September 2018 Issue
Family Dinners Made Easy
By Liz Weiss, MS, RDN
Vol. 20, No. 9, P. 42
Here's how to keep the troops happy (and healthy) at mealtime and score a dinner home run with these fast, fun, hands-on recipes.
Gathering around the table is an important part of connecting as a family, and in the last decade, studies have proven what some parents always have suspected: Family dinners are important. They nurture body and soul by fostering good eating habits, a healthy body weight in children and adolescents, a reduced risk of eating disorders, and better grades in school. Teens who regularly eat with their families have lower rates of drug and alcohol use.1,2
But it's not just the act of eating together that makes family mealtimes so beneficial. A new study from the University of Illinois finds that setting a happy emotional tone at the table increases the positive effects of families eating together, leading to more healthful food choices among preschoolers.3 It makes sense: Parents who coax children to eat their vegetables or try something new when tempers are flaring can backfire. Food begins to feel like a punishment rather than a celebration.
Jaclyn A. Saltzman, MPH, a doctoral candidate in the department of human development and family studies at the University of Illinois at Urbana-Champaign, describes the study: "We recruited 74 families from the STRONG Kids Project, which is a larger panel study focused on understanding how certain biological, behavioral, and environmental factors may influence preschoolers' health. Families in the smaller project completed questionnaires when children were about 3 years old, participated in a home visit when children were about 31/2 years old, and completed questionnaires again when children were about 4 years old. At the home visit, we videotaped a family mealtime. We expected that a more positive mealtime emotional climate (where moms and kids expressed mostly positive emotion) might lead to more favorable outcomes, because a positive mealtime is likely a less stressful experience and more conducive to eating or trying a variety of fruits and vegetables."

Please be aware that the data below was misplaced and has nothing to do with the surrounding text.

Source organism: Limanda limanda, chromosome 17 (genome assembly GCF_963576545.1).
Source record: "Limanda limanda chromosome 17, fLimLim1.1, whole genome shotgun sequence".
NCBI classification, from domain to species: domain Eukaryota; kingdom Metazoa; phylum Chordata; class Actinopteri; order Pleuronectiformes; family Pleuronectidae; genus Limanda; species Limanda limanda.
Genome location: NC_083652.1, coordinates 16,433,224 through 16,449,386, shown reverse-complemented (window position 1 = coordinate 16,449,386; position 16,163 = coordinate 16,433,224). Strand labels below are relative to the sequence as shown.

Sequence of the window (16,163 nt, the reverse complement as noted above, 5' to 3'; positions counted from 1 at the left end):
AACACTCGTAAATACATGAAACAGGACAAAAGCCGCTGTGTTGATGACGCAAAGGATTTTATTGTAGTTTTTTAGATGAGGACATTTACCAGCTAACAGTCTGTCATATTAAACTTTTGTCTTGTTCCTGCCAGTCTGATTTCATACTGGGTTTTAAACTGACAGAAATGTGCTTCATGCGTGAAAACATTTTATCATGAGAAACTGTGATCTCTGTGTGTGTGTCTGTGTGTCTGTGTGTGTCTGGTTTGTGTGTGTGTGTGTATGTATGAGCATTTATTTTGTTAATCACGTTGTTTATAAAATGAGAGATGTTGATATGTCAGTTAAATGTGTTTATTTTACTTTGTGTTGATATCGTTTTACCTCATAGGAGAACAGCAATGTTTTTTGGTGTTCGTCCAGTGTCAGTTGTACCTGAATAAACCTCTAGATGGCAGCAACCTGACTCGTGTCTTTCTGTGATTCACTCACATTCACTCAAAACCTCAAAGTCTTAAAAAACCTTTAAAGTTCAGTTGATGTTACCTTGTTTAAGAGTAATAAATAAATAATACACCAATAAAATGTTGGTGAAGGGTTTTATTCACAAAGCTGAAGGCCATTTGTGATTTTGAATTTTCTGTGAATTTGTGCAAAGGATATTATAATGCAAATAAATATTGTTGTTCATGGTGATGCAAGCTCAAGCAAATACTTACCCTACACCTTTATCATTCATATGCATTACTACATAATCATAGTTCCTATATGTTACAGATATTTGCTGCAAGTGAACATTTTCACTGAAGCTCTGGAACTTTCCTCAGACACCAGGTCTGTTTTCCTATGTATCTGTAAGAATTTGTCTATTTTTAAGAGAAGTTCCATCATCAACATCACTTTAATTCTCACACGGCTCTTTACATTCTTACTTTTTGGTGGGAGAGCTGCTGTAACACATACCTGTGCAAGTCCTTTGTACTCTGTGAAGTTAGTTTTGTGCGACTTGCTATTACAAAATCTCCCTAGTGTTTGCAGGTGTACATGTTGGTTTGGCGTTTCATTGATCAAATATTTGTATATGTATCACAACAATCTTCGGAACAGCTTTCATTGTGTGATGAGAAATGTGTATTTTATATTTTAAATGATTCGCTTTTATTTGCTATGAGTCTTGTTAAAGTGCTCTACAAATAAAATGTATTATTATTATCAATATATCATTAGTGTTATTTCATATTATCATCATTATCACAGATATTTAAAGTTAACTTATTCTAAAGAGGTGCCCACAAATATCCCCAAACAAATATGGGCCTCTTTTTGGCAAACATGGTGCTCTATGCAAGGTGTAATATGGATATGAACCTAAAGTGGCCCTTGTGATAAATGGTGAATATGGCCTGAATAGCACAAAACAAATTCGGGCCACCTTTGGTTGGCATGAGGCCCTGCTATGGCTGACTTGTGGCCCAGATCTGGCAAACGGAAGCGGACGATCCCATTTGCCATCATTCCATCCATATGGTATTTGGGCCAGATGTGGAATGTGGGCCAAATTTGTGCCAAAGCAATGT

The results of the study are clear: Children in families with more positive mealtimes ate one more serving of healthful food (eg, fruits, vegetables, soy-based protein products), as compared with children in families with less positive family mealtimes. "Our hypothesis is that this is because positive mealtimes are less stressful for parents, and so they're able to have warm, clear, dynamic communication with their children," Saltzman says.
Parents and caregivers can't just wave a magic wand and tell their children to make a positive transition into mealtimes. Parents are often tired at the end of the workday and can be desperate to get their kids to eat more healthfully. "I wouldn't tell parents to just be more positive—to just slap a smile on your face—because in the face of a picky-eating preschooler or any other mealtime challenge, that's just not going to work," Saltzman says. "But there are several things parents can do."
Katie Morford, MS, RDN, a cookbook author and founder of Mom's Kitchen Handbook, agrees, and recommends starting with a list of table manner expectations. "My family wrote ours together, and that process drilled into them what the expectations were," she says. "Our rules were things like, don't lick your knife; … say 'No, thank you,' not 'Yuck'; and thank the cook." She also advises introducing new foods slowly. "Sure, introduce new foods, but at the same time be mindful of putting some food on the table they'll embrace, so they'll feel positive about it. Over time, they'll get on board." Finally, Morford says she's a big fan of involving kids in the cooking process, from menu planning to cleanup, and assigning children specific roles at mealtimes. "When they're young, it can be things like running the salad spinner or pulling stems off of strawberries, and as they get older they can get even more involved. Literally everything can become part of the process of being involved in the family table."
Saltzman agrees that collaboration in the kitchen is key. "Another study from our research group just found that family food involvement predicts healthier dietary intake in preschool-aged children as well, so it would be worthwhile to combine food involvement with a more positive approach to mealtimes in efforts to promote healthful eating." If all the preparation for positivity fails, Saltzman says, parents can practice emotional regulation techniques for themselves to keep things peaceful at the table. "Breathing exercises are really great; counting to 10 in your head or taking a step back from the mealtime are [both] really important things for parents to do."